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2 Tiny Seltzer Firms Are Making a Splash : Profit From Bottled Water Craze, Marketing in Old Spritz Containers

Times Staff Writer

For years the seltzer business was kind of, well, flat. The old customers were dying, and the companies themselves seemed moribund.

But that was before aerobics, Perrier and wine coolers. Sparkling water of every kind is “in” nowadays, and seltzer is enjoying a resurgence that big companies, such as Canada Dry and Schweppes, hope to exploit.

So do Julian Diamond and Morton Shechtman. Julie and Mort, as they are known, are the last remaining providers of old-fashioned, home-delivered, spritz-bottle seltzer in Southern California.

They do business a short hop from one another deep in the heart of industrial North Hollywood. Although the two companies monopolize the business locally, antitrust enforcers needn’t worry about collusion. Julie and Mort nurse a healthy dislike for one another--and maintain an even healthier competition.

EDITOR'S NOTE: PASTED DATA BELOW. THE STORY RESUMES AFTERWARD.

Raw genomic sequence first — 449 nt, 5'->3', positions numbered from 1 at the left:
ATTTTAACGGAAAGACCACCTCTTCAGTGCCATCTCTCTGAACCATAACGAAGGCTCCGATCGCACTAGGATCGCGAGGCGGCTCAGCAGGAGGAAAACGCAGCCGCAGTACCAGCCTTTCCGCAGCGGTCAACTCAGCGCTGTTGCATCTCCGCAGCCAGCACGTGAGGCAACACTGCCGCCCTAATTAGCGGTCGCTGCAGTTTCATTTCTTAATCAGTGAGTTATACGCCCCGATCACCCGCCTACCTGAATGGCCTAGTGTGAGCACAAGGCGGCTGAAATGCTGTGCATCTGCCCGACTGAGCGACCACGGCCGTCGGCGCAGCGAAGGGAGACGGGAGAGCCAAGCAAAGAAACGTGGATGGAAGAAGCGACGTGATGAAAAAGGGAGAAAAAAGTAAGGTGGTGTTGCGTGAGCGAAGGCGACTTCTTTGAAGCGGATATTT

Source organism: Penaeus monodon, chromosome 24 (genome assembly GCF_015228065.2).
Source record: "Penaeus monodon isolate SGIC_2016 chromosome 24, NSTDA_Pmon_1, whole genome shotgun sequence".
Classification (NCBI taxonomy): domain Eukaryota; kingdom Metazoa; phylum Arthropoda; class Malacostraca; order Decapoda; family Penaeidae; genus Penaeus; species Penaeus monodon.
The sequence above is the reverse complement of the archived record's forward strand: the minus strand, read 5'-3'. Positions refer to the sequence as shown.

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Diamond, 59, whose family started A-1 Seltzer in the 1920s or 1930s--he isn’t sure of an exact date--runs the company out of a kind of industrial barn filled with bottles and equipment that wouldn’t look out of place in the Smithsonian.

Shechtman, 40, a relative novice with just 24 years in seltzer, used to own an A-1 delivery route until he and Diamond had a falling-out in 1976. Now, he and his father, Sidney, have their own little plant, Fremor Seltzer, jammed with their own antique bottles and ancient equipment.

Both business owners hope to benefit from America’s current love affair with light-colored, low-calorie, salt-free and caffeine-free beverages, of which seltzer is probably the most extreme example this side of tap water. Authentic seltzer is just purified water that has been carbonated.

Neither Julie’s company nor Mort’s will have an easy time exploiting the trend.